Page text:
posted on January 01, 2010 18:26
Holding complete Sarus Crane counts at the beginning, middle and end of the dry season allows us to piece together the complex pattern of crane movements as they move between wetland areas scattered throughout the country.
In January almost all of the cranes were concentrated in the Tonle Sap basin area and Boeung Prek Lapouv, in the Mekong Delta (a total of 601 were counted). Analysis of the 2008 and 2009 shows that large numbers of Sarus Cranes use the Tonle Sap grasslands and nearby seasonal agriculture to forage for food as floodwaters recede. It is possible that a large portion of these birds then move on to Ang Trapeang Thmor (ATT), as figures show an influx of birds in late January/early February. There are similar apparent shifts in numbers between sites in the Mekong Delta. Large numbers of cranes are counted at Boeung Prek Lapouv (BPL) in January, most have disappeared February. At this point, numbers have increased sharply at Kampong Trach-Phu My, peaking in March.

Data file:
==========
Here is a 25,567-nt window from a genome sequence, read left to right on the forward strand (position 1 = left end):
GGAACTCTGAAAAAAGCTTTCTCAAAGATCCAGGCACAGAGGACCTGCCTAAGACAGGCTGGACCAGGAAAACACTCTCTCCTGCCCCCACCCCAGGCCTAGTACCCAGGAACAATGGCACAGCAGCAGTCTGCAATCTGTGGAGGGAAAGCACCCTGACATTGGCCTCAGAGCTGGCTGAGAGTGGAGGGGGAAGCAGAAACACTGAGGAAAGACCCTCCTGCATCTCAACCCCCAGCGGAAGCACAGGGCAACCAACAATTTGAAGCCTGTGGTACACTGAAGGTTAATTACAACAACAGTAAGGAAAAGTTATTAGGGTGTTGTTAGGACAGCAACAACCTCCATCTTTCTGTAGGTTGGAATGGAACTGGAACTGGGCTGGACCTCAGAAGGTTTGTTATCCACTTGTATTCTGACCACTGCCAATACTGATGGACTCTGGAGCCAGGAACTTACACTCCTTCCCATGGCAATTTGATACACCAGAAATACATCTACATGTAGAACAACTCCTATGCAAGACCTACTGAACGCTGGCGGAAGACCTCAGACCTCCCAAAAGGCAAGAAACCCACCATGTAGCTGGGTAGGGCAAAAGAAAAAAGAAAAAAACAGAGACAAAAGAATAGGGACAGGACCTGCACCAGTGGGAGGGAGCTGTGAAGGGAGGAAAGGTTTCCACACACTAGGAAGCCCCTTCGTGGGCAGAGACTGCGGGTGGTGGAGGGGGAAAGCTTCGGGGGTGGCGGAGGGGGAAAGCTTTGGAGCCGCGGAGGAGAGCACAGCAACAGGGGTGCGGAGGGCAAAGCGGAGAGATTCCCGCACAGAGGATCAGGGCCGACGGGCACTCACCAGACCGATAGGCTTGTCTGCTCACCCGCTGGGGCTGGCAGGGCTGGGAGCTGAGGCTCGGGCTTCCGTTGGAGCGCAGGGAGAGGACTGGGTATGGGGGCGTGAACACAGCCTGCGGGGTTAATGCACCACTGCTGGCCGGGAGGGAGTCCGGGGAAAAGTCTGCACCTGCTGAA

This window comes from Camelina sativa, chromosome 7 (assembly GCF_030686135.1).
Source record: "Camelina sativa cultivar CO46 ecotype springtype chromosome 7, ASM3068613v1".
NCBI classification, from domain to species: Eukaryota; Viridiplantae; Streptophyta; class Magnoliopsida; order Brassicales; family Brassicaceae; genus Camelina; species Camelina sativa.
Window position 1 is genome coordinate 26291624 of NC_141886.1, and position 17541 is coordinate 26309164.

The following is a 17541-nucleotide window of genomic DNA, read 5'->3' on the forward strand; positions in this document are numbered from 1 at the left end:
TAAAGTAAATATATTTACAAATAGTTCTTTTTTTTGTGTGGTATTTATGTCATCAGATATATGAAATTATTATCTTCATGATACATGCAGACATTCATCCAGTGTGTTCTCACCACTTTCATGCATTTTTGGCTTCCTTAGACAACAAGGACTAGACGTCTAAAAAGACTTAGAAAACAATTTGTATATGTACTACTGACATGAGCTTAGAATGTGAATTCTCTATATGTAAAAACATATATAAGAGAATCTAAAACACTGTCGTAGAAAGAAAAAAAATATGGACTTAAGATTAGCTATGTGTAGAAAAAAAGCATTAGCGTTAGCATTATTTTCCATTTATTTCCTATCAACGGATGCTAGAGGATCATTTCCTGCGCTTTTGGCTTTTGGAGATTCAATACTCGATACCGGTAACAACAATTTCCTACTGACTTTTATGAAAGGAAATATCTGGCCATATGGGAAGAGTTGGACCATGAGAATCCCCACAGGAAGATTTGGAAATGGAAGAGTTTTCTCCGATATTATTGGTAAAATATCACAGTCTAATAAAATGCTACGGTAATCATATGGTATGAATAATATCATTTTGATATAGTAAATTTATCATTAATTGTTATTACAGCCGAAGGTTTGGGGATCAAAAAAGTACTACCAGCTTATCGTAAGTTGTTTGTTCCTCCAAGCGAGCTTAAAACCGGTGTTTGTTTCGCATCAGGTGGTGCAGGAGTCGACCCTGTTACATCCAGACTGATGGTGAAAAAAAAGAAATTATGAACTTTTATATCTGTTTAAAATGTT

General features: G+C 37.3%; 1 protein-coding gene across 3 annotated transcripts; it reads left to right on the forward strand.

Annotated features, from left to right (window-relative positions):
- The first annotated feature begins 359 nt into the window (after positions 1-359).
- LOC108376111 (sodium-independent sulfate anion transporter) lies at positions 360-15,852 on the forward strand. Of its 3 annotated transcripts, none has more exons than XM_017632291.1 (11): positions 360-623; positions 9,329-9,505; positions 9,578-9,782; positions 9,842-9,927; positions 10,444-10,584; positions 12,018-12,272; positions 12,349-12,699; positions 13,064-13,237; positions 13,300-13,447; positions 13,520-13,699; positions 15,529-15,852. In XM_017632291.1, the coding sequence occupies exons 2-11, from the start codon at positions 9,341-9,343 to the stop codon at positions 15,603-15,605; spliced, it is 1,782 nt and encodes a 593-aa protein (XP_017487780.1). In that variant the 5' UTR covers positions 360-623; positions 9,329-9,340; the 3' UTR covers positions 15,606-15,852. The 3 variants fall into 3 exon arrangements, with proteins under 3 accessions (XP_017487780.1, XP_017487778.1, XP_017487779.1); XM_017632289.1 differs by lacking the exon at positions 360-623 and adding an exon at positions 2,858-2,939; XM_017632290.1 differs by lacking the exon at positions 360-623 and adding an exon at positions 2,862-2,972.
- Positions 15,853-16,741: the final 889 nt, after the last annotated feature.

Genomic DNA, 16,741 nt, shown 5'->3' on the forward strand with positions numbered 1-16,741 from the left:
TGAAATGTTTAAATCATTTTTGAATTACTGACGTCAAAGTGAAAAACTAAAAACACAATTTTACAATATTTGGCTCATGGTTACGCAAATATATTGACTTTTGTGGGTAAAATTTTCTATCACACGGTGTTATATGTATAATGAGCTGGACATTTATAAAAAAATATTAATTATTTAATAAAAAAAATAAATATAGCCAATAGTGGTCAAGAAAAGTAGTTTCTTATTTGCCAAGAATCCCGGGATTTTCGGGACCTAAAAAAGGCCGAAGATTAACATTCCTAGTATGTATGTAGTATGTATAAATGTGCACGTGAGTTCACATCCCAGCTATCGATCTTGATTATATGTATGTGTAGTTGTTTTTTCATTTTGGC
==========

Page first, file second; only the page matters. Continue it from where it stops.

However, there is still a paucity of reliable data concerning seasonal movements, and radio-tracking would appear to be the only method that will ensure accurate data. It is already clear, though, that successful Sarus Crane conservation requires a network of sites spread across their entire range.